Days of Memorial
by Mike Aquilina
We begin these last months of the year by remembering our dead-all saints, all souls. By this very practice we honor them, because they themselves taught us to do it, beginning with the first generations of the Church.
Thereís a sense in which the early Christians kept every day as a "memorial day." They called the Eucharist a "memorial" of Christís death-a God-willed remembrance through which Jesus became really present. And at Mass they marked not only Christís death, but also the days of the saints who died in Christ, especially the martyrs. Very early, the Churchís calendar began to teem with feast days honoring the dead, and the living Christians gained some notoriety for their treatment of the deceased.
Cremation had long been the norm in pagan societies. Jews, however, followed the custom of burying their dead. Christians did, too, and looked upon "Christian burial" as an expression of their faith in the resurrection of the body. Such an oddity was this practice that, in many locales, it earned Christians a derogatory nickname: "the Diggers." Yet the pagans also honored their dead, often with lavish funeral rites. Roman families hosted several banquets to honor their recently deceased: one at the gravesite the day of the funeral, the second at the end of nine days of mourning, others on specified religious holidays, and one major banquet on the birthday of the deceased.
Christians adapted the custom of funerary banquets. In some places they may have taken the form of an Agape, or love-feast, as we find recorded in the New Testament Epistle of St. Jude. Another possibility is that the funeral Eucharist was observed as part of a fuller banquet, such as we find in chapter 11 of St. Paulís First Letter to the Corinthians. In some churches the funeral was certainly marked by a Eucharist at the gravesite. We have a very early record of the graveside practice from the mid-second century in the apocryphal Acts of John. These funerary banquets or Masses may also be the meals we find depicted on the walls of the catacombs.
By the fourth century, the gravesite celebrations-sometimes called refrigeria, or "refreshments"-had gained a reputation in some quarters as raucous, drunken affairs. This was especially true of the festivals of popular saints, where the temptation was strong to knock one back for every glass poured out as a libation. When St. Monica moved from North Africa to Italy to be near her son Augustine, the Milanese bishop, St. Ambrose, discouraged her from observing the refrigeria at all-even in a pious way.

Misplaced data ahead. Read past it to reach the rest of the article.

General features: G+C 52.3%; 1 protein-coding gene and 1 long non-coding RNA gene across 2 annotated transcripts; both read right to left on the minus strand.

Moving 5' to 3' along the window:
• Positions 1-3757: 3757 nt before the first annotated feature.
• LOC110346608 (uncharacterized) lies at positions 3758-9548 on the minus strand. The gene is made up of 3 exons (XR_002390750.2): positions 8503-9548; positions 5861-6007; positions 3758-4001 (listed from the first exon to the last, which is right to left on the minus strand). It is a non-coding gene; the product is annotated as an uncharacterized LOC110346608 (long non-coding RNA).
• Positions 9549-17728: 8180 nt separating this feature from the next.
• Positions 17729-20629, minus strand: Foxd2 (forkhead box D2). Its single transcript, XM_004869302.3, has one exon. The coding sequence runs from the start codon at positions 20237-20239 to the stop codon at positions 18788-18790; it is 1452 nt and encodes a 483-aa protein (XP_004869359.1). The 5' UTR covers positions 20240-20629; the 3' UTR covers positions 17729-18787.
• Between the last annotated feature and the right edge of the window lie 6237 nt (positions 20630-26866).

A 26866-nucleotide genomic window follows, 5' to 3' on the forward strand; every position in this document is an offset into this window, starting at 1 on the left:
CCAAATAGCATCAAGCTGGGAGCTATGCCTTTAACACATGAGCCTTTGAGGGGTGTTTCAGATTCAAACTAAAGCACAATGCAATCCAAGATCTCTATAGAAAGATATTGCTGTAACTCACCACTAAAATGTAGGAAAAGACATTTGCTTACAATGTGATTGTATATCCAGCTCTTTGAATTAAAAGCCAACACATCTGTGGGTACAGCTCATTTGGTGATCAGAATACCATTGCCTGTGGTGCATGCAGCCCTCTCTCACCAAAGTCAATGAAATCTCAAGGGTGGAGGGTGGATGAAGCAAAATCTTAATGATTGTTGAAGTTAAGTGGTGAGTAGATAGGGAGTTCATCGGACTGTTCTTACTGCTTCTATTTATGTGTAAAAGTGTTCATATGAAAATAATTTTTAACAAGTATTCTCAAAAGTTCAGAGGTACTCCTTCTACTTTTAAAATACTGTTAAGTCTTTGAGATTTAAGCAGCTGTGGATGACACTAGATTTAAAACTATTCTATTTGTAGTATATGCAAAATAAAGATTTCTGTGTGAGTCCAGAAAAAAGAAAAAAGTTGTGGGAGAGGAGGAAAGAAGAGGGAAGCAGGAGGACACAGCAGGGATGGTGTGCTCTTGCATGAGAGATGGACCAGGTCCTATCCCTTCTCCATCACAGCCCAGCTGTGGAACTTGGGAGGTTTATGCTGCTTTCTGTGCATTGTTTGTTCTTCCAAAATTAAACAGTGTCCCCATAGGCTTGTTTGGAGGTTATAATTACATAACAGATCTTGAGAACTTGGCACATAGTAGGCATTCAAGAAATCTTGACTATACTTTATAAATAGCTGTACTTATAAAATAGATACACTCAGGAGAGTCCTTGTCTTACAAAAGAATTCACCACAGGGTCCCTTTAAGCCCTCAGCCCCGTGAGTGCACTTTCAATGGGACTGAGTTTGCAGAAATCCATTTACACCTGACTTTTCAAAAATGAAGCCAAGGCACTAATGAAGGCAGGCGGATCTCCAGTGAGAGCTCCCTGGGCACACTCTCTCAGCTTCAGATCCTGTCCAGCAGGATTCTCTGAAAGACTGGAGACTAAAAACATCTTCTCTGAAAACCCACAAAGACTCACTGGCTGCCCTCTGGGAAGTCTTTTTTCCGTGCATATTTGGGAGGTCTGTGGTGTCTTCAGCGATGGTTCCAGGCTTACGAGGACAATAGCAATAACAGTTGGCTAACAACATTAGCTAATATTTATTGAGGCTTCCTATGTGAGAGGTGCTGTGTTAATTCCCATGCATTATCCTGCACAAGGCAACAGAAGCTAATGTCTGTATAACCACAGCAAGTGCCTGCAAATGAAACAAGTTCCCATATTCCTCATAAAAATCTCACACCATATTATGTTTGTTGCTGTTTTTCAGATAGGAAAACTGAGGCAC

The liturgical scholar Joseph Jungmann noted that the earliest recorded graveside Masses were offered on the third day after the Christianís burial. The third day-what a stunning symbolic fulfillment of our life in Christ! Jungmann sees this custom as the ancestor of our current practice of votive Masses for the dead. And he notes times and places where various churches traditionally observed the seventh day, the ninth, the thirtieth, and the fortieth as well.
Some people see the gorgeous farewell passage in Augustineís Confessions as a turning point in ancient attitudes. There, Monica, who had once avidly marked the refrigerium, now asks her son to remember her in the Mass. It is, they say, at this moment in history that popular sentiment had begun to turn from the rowdy festival to the solemn Mass. Thatís a nice thought, but it seems contradicted by later practice, as Christians continued to mark festive banquets at gravesites throughout the era of the Fathers.
Earlier this year, as I walked through the ancient burial grounds of the Roman Church, I had a "Christmas Carol" moment straight out of Dickens. At the Catacombs of St. Callixtus, I wandered into a "Crypt of Refrigerium" that bore the inscription "Aquilina dormit in pace" (Aquilina sleeps in peace).
May that inscription one day be true for me, and may it this day be true of my ancestors, whom I remember, as the holidays require.
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